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German Food Glossary

by Elisabeth Castleman

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Pork meat (Schweinefleisch) and Sausage (Wurst)
Pork meat is the most popular source of meat in German cuisine. Cured pork meats and sausages from Germany are renowned all over the world. They come packed in cans, glass jars, or vacuum packed. There are about 1,500 kinds of sausages on the German sausage market. Germans also like to prepare dishes with veal (Kalb), beef (Rind), chicken (Huhn) and venison (Wild).

Herring (Hering)
Herring are, especially in the northern part of Germany, a staple favorite. The small silvery fish are fished in the North and Baltic Seas; they are eaten raw, pickled, smoked and canned.

German cottage cheese (Quark)
Quark is an all-round favorite ingredient in German cuisine. It ccounts for half of the total cheese consumption in Germany. It is very similar to cream cheese but has a mild yogurt flavor, is softer and creamier.

Wines, sparkling wines, brandies (Wein, Sekt, Weinbrand)
Wines, champagnoise-type sparkling wines, (called "Sekt" in erman), and brandies are usually first quality in Germany where stringent production, labeling, and denomination laws regulate the making and distribution of these alcoholic beverages. Riesling, for example, is a legal denomination of a fairly light and fruity wine made from the white Riesling grape variety, the name "Sekt" always indicates a sparkling wine; and "Weinbrand" is the legal German term for brandy distilled from grape products. German wineries are usually grouped in member cooperatives that represent growers who are periodically checked for product quality. With the wine cooperatives system, German wineries can combine traditional wine making skills with the latest technologies in wine making and wine marketing. Famous German wines are produced throughout the wine growing regions of Ahr, Mittelrhein, Mosel-Saar Ruwer, Rheingau, Nahe, Rheinhessen, Pfalz, Franken, Hessische Bergstrasse, Wuerttemberg, Baden, Saale-Unstrut and Sachsen.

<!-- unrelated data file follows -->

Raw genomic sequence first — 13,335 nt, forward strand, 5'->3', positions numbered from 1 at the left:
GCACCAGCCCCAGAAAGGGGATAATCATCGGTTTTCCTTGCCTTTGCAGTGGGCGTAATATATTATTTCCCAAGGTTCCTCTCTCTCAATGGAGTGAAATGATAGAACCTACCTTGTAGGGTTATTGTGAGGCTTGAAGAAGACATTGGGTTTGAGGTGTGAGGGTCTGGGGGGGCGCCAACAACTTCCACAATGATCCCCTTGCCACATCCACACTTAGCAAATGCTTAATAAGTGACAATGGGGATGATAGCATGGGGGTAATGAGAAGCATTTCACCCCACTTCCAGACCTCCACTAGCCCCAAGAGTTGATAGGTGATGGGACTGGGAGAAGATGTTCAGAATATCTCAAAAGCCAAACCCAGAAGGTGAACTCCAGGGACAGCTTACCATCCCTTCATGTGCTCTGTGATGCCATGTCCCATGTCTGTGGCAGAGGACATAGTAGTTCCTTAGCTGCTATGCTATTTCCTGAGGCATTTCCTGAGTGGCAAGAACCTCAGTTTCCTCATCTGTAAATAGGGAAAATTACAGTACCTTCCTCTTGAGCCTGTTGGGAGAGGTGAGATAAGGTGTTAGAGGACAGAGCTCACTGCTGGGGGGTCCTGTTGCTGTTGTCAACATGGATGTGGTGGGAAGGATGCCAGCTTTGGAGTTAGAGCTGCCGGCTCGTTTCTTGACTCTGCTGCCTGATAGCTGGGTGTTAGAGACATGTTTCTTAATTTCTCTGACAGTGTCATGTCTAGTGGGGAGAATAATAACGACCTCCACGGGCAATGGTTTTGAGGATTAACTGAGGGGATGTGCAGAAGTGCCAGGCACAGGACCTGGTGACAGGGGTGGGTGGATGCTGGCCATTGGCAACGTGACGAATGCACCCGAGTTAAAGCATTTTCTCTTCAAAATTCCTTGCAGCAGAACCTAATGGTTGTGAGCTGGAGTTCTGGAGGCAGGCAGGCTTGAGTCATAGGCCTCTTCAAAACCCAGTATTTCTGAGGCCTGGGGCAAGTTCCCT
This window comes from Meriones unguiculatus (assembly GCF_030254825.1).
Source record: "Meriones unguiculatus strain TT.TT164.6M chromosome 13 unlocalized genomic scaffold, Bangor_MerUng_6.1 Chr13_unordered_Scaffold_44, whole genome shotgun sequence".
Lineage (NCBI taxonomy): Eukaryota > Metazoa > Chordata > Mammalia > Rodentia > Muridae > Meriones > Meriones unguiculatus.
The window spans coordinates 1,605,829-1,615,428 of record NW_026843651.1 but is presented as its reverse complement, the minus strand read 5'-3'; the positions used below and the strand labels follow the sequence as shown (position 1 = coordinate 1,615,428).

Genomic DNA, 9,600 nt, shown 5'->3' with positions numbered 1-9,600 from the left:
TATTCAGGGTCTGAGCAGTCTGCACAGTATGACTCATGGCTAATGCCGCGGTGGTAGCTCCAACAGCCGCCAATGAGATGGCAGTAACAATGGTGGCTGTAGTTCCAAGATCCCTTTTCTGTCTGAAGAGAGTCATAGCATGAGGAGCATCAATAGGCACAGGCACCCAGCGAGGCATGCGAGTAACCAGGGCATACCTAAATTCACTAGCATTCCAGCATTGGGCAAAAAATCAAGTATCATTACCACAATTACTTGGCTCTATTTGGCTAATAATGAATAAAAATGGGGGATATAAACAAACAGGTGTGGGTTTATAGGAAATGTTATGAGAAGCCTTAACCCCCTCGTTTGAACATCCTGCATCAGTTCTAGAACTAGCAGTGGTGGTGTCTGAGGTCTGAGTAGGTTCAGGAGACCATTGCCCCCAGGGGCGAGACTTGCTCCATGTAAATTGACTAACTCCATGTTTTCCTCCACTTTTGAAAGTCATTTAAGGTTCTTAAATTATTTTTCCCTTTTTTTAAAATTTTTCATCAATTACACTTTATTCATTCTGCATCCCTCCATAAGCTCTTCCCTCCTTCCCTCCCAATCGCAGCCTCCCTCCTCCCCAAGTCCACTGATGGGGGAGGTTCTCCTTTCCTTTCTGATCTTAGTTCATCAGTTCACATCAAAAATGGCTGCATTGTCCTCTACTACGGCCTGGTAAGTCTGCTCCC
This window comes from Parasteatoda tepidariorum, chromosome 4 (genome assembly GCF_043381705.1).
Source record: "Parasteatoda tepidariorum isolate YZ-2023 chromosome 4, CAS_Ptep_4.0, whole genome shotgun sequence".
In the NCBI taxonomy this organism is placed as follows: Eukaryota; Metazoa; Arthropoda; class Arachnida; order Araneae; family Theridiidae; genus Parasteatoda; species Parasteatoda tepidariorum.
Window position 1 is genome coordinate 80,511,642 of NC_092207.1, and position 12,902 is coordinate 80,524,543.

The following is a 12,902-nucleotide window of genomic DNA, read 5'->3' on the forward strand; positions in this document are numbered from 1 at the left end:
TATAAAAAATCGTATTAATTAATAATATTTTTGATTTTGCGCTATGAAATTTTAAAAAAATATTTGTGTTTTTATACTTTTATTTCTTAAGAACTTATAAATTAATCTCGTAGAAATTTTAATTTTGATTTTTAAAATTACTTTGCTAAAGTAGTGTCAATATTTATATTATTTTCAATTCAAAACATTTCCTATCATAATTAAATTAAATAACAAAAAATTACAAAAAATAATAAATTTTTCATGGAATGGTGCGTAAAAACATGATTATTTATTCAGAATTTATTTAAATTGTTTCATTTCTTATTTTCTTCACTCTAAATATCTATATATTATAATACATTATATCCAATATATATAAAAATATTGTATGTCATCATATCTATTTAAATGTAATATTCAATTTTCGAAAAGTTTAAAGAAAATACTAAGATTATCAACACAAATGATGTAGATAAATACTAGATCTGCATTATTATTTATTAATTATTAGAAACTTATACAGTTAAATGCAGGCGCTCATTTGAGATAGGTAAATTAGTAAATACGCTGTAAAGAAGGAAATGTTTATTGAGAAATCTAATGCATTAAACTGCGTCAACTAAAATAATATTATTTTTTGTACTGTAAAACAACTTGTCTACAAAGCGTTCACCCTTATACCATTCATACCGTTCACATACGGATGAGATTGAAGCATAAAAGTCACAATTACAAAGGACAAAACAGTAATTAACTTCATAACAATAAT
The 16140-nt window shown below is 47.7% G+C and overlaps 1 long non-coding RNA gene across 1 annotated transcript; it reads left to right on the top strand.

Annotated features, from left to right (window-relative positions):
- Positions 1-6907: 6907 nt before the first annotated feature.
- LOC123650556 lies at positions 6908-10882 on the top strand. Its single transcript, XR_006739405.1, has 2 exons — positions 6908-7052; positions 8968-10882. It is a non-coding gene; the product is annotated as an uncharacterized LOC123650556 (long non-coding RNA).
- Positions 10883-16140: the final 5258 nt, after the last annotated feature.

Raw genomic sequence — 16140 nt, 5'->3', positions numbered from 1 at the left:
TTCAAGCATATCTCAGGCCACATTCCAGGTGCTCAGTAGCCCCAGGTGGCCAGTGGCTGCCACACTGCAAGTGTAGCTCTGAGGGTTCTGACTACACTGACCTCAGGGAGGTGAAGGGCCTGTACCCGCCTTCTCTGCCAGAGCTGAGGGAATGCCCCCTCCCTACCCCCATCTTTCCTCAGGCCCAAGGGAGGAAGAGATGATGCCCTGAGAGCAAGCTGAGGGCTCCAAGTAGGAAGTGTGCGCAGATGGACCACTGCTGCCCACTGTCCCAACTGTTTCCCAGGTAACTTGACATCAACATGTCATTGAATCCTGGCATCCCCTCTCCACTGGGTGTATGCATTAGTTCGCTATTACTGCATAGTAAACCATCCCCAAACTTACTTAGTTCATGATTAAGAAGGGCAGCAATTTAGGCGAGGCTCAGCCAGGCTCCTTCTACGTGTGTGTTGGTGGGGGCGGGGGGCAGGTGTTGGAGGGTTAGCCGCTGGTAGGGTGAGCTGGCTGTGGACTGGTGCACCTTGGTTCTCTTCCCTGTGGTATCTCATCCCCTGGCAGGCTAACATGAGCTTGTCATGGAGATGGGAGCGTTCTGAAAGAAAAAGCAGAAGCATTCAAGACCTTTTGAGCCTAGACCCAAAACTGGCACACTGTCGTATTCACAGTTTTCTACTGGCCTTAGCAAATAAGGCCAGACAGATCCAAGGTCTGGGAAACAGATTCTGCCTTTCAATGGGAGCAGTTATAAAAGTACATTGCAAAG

Caraway (Kuemmel)
Small seeds, usually sold dry, that look almost like celery seeds or cumin seeds, which are vital in German cuisine. They are a must in rye bread, in cabbage and in sauerkraut specialties. Their flavor and aroma is totally different from cumin, but they are often mistaken because of the similarity in their name. Cumin in German is "Kreuzkuemmel."

Juniper (Wacholder)
Dark blue juniper berries grow on stout prickly bushes and are easily found in higher wooded areas in Germany. They have a clean flavor that is first slightly bitter, and later almost sweet. Juniper berries often substitute bay leaf in the typical German "bouquet garni." They are also used in marinades of venison to cut the game flavor of the meat, in sauerkraut specialties, and to make a white transparent distilled spirit called "Steinhaeger."

Black and white pepper (Schwarzer und Weisser Pfeffer)
Black and white pepper corns are native to Asia and are an imported product in Germany. They are the small berries of a plant called Piper Nigrum. Both black and white pepper corns come from the same basic plant, and are used abundantly in all German dishes. Black kernels have been picked still red when the pepper berry is not yet fully mature while white kernels are simply the mature pepper product removed of its outer coating. The difference is in appearance and in flavor. Black peppercorns have a stronger flavor; white peppercorns have a milder aroma.


Dill (Dille)
It is frequently mistaken for fennel and anise because of its feathery green appearance when fresh. It has a pungent and unique flavor. It is often added to potato salads, to pickled cucumbers, and to seafood dishes like northern shrimp cocktails. Dried dill herb is used during winter months in soups. Dill seeds are frequently used to flavor German bread specialties.

Marjoram (Majoran)
This green-stemmed plant with round, almost hairy leaves is similar in flavor to oregano but tastes milder. It has a slightly bitter savory flavor and is added frequently to meat dishes and herb butters (Krauterbutter).

Parsley (Petersilie)
Native to Mediterranean regions, it is available fresh, with curly and flat leaves, and dried everywhere in Germany. It is rich in vitamin C, has a pleasant mild flavor, and goes very well with minced garlic and onion mixtures. It is a must in German herb butters.

more on German Cuisine...
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